Golden Finger or Fat Finger
----Evaluation of the reliability in stock trading system
Sep 25, 2013
Introduction and Statement of the project
The stock trading system is always connoted as ‘Golden Finger’ for its amazing speed and striking efficiency to achieve the money snowballing in the stock market. High returns come with high risks. The reliability of the whole trading system is the key point deciding whether the market runs smooth and steady. However, one after another incident has happened during the last few years (Appendix 1) especially the Everbright case last month in different markets reminding us that there exists a snake in the grass within the current trading system. We conduct this project to evaluate the reliability of the trading system and find some feasible methods to low the risk of failure in the system. ‘Fat-finger’ is a colloquial term in securities markets. It generally refers to an incident in which the price, volume, and direction data of the orders are issued to the trading system without conforming to trading intentions, as a result of the trader’s operational error or a glitch in the technical system. According to which aspects of the orders go wrong, the ‘fat-finger’ errors can be categorized into price error, volume error and price and volume error. In terms of the causes, there are operational errors and technical ones. In securities markets, “fat-finger” errors, huge or small, happen every day. It is only those large-scaled and influential cases that have caught our attention. Internationally, exchanges follow the securities laws, regulatory requirements and trading rules of their own countries in dealing with “fat-finger” trades. As countries have different law systems and exchanges’ different trading rules, there has not been yet a unified standard, and accordingly the resolutions differ. But on the whole, in their dealing with ‘fatfinger’ incidents that have frequently occurred in recent years, overseas exchanges take on the following features:
First, except for the canceling of trades with obvious price errors that meet certain standards (of range or transaction amount etc.), most overseas exchanges do not easily invalidate trades. Most of them have the liable parties shoulder the losses on their own.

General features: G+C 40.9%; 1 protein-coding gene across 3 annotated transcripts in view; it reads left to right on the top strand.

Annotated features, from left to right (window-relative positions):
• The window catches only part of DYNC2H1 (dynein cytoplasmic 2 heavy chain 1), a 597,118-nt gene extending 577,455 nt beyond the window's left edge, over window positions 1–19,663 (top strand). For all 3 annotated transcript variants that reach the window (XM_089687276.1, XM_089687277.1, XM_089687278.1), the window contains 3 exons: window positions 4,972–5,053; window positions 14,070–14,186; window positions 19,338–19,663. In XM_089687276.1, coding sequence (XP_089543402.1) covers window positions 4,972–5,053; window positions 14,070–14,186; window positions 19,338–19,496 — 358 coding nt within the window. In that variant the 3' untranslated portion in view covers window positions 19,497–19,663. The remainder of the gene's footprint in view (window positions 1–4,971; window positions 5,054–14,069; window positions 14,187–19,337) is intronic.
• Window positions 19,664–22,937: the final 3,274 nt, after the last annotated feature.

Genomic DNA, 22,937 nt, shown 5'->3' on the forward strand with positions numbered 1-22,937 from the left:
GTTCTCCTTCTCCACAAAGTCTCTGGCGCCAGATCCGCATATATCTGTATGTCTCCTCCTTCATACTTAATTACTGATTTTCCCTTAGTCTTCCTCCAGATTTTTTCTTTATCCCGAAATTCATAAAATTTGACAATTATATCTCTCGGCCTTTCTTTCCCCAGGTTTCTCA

Second, unless “fat-finger” trades have induced price volatilities that in turn trigger the “Market Circuit Breaker”, overseas exchanges do not usually hold the trading to a temporary halt. Third, it is comparatively difficult for the exchanges to put up intraday announcements when the volumetype “fat-finger” errors occur; but it is relatively easy to identify extreme price-type errors, as a result of which the exchanges are usually able to issue announcements in time.
Shanghai-listed Everbright, one of largest brokerage in mainland China, came in for heavy criticism from investors after its excessive buying orders on a number of stocks led to the Shanghai Composite Index surging by about 6 per cent in two minutes before the end of the morning session on Friday, August 13. Sixteen major stocks rose by their 10 percent daily limit.
The replay of the incident: three batches of buying orders intended to amount to a combined value of 5.5 million yuan ($0.9 million) were entered into the system during the morning session. Instead, 26,082 buying orders worth a total of 23.4 billion yuan ($3.8 billion) were generated within two seconds at about 11:08 a.m. This was well above the daily trade limit.
The China Securities Regulatory Commission s(CSRC) aid after completing an initial investigation that the chaotic trading did not involve human error. It was first thought that the events were triggered by a "fat finger" incident caused by a trader hitting a wrong button and turning trades for 30 million shares into three billion. Rather, CSRC investigators said Everbright had "design flaws" in...
Please join StudyMode to read the full document